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There are two bits of apparently contradictory advice on the internet. The first is somewhat harder to find because it seems so obvious:

The second in some form is in most pages from the google of "How do I make a subject access request"

Also relevant is the advice given to companies in regards identity verification when presented with an SAR. From here Recital 64 of GDPR states;

“The controller should use all reasonable measures to verify the identity of a data subject who requests access, in particular in the context of online services and online identifiers.”

In the ICO’s detailed Right of Access Guidance (published October 2020) it states;

You can ask for enough information to judge whether the requester (or the person the request is made on behalf of) is the person that the data is about.

Some situations where I am sending an SAR are somewhat adversarial, as in I suspect they do not have a valid justification for processing my personal information. In these situations I do not want to send any information they do not already have, and it does not seem "reasonable and proportionate" for the data controller to request data they do not hold. Is there an accepted mechanism to solve this problem?

I know one should not design ones own schemes, but just to demonstrate the sort of thing I am thinking about one could send the md5 hash of ones identifiers with "randomStringOne" appended and request the data controller send the md5 hash of any identifiers they request (such as driving licence number for driving licence) with "randomStringTwo" appended.

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You are entitled to your information; they must protect everyone else's

I think of this as the "John Smith problem"; as in "Please send me all the information you have about John Smith?" - the only sensible reply is "Which one?".

You supply this information to identify you for a subject access request (SAR). This is a lawful ground for processing under the GPDR as a lawful obligation: the law requires that they sufficiently identify you to give your and only your data. The law also gives them the power to decide what information is sufficient.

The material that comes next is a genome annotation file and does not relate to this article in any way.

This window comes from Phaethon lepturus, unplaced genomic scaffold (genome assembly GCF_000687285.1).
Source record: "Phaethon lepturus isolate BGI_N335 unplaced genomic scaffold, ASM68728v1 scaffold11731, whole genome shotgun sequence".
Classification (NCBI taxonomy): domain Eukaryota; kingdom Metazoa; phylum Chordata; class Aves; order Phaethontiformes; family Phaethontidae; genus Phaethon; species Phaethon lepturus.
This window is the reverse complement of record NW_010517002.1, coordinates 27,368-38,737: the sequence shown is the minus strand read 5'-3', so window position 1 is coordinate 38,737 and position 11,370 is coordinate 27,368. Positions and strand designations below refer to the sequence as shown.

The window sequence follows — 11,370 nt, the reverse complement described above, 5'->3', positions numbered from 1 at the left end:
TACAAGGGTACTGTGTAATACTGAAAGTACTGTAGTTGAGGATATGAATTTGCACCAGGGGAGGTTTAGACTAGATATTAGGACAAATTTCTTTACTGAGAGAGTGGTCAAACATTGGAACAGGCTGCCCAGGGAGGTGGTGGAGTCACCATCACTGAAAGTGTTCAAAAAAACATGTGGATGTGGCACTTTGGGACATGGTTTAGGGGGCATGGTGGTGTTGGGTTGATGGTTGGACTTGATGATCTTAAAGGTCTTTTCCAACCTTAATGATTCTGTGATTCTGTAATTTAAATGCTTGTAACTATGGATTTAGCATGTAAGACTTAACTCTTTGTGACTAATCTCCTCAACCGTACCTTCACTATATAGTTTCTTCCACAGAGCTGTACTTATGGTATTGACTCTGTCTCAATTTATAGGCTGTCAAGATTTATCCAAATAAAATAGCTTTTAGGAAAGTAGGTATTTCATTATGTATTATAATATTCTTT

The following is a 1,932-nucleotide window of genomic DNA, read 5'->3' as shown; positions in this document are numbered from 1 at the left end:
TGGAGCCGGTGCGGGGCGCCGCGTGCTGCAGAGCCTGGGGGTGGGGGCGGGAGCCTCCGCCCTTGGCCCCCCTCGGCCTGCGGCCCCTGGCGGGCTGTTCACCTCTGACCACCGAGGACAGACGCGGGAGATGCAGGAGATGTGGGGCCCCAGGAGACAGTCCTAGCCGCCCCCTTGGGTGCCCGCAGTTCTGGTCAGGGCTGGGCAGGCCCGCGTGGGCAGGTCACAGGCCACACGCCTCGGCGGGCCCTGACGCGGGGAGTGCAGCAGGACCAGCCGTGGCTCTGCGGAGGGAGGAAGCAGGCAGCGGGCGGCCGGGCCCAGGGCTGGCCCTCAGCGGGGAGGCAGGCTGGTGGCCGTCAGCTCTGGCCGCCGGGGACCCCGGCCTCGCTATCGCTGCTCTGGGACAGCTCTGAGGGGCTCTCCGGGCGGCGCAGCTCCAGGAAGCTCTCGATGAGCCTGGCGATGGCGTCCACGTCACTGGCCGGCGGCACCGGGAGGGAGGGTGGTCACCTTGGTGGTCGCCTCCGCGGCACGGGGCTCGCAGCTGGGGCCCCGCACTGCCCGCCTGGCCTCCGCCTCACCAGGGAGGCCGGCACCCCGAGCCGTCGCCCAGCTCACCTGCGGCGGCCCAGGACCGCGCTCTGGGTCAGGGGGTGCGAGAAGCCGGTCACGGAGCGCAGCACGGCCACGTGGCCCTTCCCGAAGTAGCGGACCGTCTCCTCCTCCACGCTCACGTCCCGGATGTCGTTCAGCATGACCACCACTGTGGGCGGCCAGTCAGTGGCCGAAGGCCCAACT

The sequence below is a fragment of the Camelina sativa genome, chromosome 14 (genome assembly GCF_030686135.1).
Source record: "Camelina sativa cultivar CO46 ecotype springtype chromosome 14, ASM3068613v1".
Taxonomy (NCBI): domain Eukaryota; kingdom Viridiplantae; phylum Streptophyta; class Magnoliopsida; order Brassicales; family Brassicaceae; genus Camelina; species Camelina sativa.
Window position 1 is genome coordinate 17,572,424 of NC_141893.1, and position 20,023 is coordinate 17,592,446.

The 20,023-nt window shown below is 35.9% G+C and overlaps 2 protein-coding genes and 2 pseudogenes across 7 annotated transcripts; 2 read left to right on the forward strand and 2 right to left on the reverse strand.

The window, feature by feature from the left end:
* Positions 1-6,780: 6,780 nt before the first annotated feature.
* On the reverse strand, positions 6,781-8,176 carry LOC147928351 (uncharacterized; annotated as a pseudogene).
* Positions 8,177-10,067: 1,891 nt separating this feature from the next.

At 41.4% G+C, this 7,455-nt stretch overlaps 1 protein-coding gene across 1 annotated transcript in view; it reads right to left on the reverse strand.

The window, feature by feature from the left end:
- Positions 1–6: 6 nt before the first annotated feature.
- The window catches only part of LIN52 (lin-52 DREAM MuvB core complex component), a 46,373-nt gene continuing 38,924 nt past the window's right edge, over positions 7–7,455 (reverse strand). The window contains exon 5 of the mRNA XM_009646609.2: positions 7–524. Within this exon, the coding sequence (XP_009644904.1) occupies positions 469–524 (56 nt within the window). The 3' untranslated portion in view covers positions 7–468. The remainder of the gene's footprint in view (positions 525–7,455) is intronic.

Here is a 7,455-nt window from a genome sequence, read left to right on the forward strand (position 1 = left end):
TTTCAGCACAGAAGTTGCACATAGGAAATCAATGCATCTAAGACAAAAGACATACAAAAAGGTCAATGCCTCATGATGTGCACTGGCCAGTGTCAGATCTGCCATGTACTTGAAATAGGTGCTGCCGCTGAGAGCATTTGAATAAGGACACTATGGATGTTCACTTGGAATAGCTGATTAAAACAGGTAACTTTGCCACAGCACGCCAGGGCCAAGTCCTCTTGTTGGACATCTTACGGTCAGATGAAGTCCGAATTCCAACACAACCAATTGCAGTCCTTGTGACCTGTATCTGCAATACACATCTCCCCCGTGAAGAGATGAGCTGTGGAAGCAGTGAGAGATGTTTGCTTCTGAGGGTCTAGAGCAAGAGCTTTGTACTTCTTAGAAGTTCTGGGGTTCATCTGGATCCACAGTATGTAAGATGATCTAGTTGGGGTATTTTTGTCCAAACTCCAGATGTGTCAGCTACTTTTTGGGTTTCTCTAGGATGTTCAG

The data minimisation principle suggests that they should collect only the bare minimum. If your login details are sufficient, they shouldn't need your name; if your name is sufficient, they shouldn't need your address, etc. Bearing in mind that the data they have on you might have come from sources other than you, a login will rarely be sufficient on its own. It certainly won't be sufficient for you to recover your login details for obvious reasons.

At the same time, the sensitivity of the data is also a factor in determining what is reasonable. A SAR to Stack Exchange is going to reveal data that is mostly already public; a SAR to your bank or doctor is going to require more robust identification.

Reasonable people can disagree about what information is sufficient to identify an individual in any particular set of circumstances uniquely, but the law gives the casting vote to the organisation, not the individual. The individual can, of course, complain to the regulator if they disagree, but they do not have the right to compel an organisation to adopt their identification method. The regulator may or may not conduct their own investigation and may or may not require the organisation to change their procedures; in the meantime, you wait, or you give them the information they request.

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Well, you send them information that you think will be sufficient to identify you and prove that identity. If they disagree, they ask you for more information. The two of you hash out what provision of proof would be acceptable to both of you. If you think they’re being unreasonable, you complain to the appropriate national body.

Your mechanism sounds fine, as long as it’s acceptable to both parties. (I have no opinion on its security or efficacy.)

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  • I originally asked this on security. It sounds like the sort of problem that has been "solved" by mathematicians or something, and it would obviously be easiest for everyone if there was an established procedure. I am not sure that is a legal question though.
    – User65535
    Commented Feb 14 at 22:41

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